Launched in 2004 by the European Space Agency, the Rosetta probe has spent the past two years circling the comet measuring it from various distances and angles.
In November 2014, the Rosetta had come within 22 kilometers of the comet’s surface and sent down Philae, a 100kg lander that was to collect samples of the comet’s material for on-site chemical analysis reached the comet.
After two unsuccessful attempts Philae finally managed to land, but, unfortunately, on a dark side of the comet, which considerably shortened its life as the solar panels were unable to generate enough energy to keep it running for long.
Scientists hope that the obtained information will offer new insights into the origins of the solar system.
On June 13, 2015 Philae “woke up” again sending down more information before finally signing off.
Philae was the collective brainchild of scientists from France, Finland, Austria, Germany, Italy, Hungary, Ireland, Britain, Poland and Russia.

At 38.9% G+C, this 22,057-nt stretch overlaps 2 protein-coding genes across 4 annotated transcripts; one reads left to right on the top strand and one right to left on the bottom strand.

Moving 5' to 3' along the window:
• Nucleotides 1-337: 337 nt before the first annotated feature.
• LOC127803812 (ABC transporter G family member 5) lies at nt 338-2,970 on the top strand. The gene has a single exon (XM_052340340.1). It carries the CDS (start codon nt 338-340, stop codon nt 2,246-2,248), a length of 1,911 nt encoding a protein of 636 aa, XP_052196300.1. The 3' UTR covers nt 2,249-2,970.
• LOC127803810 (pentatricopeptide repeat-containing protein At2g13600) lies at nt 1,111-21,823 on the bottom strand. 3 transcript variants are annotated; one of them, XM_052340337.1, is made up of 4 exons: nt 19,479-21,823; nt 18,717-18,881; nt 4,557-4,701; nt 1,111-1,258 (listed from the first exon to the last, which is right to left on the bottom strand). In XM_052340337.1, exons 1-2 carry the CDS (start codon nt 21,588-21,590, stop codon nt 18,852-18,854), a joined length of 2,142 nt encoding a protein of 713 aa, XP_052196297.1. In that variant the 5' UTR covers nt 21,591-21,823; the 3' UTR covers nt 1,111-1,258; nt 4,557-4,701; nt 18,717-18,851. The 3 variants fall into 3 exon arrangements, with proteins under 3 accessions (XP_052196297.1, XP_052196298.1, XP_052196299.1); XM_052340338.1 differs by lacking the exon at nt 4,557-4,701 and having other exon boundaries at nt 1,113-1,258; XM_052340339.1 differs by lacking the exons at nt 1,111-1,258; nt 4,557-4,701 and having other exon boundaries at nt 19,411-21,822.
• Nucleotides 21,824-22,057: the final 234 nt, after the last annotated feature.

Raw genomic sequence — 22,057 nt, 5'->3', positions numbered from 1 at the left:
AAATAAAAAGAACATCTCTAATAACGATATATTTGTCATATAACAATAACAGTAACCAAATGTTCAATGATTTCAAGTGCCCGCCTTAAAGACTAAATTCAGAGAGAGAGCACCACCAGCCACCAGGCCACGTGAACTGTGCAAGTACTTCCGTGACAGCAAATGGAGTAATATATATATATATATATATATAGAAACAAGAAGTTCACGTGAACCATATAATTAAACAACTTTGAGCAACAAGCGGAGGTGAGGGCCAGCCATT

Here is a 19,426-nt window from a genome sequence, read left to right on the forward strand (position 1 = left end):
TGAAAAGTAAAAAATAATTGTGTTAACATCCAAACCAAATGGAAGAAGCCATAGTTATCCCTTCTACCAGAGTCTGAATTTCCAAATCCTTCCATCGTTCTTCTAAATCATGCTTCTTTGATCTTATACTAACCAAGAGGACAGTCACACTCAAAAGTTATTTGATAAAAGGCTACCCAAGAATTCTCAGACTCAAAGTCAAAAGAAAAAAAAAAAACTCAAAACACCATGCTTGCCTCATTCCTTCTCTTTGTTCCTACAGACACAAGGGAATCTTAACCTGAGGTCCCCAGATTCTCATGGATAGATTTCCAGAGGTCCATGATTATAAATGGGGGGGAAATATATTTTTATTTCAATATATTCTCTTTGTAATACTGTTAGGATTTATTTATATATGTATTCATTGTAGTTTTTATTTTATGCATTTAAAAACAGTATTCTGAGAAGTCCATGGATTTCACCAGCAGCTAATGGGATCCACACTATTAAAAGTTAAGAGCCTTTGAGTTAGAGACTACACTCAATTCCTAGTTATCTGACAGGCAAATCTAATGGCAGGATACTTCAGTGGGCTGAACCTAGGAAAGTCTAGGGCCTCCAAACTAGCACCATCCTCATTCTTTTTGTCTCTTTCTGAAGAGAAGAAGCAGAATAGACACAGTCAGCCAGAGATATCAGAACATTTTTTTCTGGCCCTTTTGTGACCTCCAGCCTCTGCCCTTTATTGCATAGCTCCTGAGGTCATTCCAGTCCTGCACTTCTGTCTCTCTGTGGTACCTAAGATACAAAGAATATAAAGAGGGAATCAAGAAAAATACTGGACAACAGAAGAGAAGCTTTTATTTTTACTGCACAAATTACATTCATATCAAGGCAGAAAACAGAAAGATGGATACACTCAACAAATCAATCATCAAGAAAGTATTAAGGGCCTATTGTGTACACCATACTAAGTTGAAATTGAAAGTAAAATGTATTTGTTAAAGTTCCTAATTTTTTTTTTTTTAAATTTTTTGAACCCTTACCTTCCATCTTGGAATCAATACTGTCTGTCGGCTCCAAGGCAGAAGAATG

Its Alpha Proton X-ray Spectrometer was built in Russia.
Deep under their icy crusts, comet cores, which have hardly changed over the past 4.5 billion years, still contain the chemical traces of the solar system’s birth.
During its two years of circling the comet the Rosetta has sent down a wealth of invaluable scientific information about the Sun and our solar system in general.
Having traveled further from the Sun than ever before, and faced with a significant reduction in solar power it needs to operate, Rosetta’s destiny has been set.
On September 30 it will follow Philae down onto the comet’s surface sending the final bits of information before it finally comes to rest on a chunk of rock and ice lost in space.
Churyumov-Gerasimenko comet is named after its discoverers — Klim Churyumov and Svetlana Gerasimenko.
It was first observed in 1969, when Chuyuimov and Gerasimenko visited the Alma-Ata Astrophysical Institute in Kazakhstan to conduct a survey of comets as part of a team of astronomers from Kiev.